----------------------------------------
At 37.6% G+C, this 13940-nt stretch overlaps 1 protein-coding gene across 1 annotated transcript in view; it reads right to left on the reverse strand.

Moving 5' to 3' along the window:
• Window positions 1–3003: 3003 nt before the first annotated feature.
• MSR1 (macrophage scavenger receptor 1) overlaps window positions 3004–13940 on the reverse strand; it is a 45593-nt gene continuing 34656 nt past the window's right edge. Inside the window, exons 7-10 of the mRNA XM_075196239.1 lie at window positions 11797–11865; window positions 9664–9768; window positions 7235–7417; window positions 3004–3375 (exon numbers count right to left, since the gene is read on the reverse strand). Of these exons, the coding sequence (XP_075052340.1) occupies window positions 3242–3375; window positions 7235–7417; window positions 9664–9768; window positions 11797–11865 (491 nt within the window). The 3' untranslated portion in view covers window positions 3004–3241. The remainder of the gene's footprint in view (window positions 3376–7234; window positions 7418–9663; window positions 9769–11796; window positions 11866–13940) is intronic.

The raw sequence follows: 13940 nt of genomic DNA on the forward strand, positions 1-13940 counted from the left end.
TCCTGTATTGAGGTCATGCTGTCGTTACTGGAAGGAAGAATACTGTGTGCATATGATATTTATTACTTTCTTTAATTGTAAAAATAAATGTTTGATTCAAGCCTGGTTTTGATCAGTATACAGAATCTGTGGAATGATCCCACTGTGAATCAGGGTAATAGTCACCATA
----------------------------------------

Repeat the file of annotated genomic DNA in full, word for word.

At 37.6% G+C, this 13940-nt stretch overlaps 1 protein-coding gene across 1 annotated transcript in view; it reads right to left on the reverse strand.

Moving 5' to 3' along the window:
• Window positions 1–3003: 3003 nt before the first annotated feature.
• MSR1 (macrophage scavenger receptor 1) overlaps window positions 3004–13940 on the reverse strand; it is a 45593-nt gene continuing 34656 nt past the window's right edge. Inside the window, exons 7-10 of the mRNA XM_075196239.1 lie at window positions 11797–11865; window positions 9664–9768; window positions 7235–7417; window positions 3004–3375 (exon numbers count right to left, since the gene is read on the reverse strand). Of these exons, the coding sequence (XP_075052340.1) occupies window positions 3242–3375; window positions 7235–7417; window positions 9664–9768; window positions 11797–11865 (491 nt within the window). The 3' untranslated portion in view covers window positions 3004–3241. The remainder of the gene's footprint in view (window positions 3376–7234; window positions 7418–9663; window positions 9769–11796; window positions 11866–13940) is intronic.

The raw sequence follows: 13940 nt of genomic DNA on the forward strand, positions 1-13940 counted from the left end.
TCCTGTATTGAGGTCATGCTGTCGTTACTGGAAGGAAGAATACTGTGTGCATATGATATTTATTACTTTCTTTAATTGTAAAAATAAATGTTTGATTCAAGCCTGGTTTTGATCAGTATACAGAATCTGTGGAATGATCCCACTGTGAATCAGGGTAATAGTCACCATA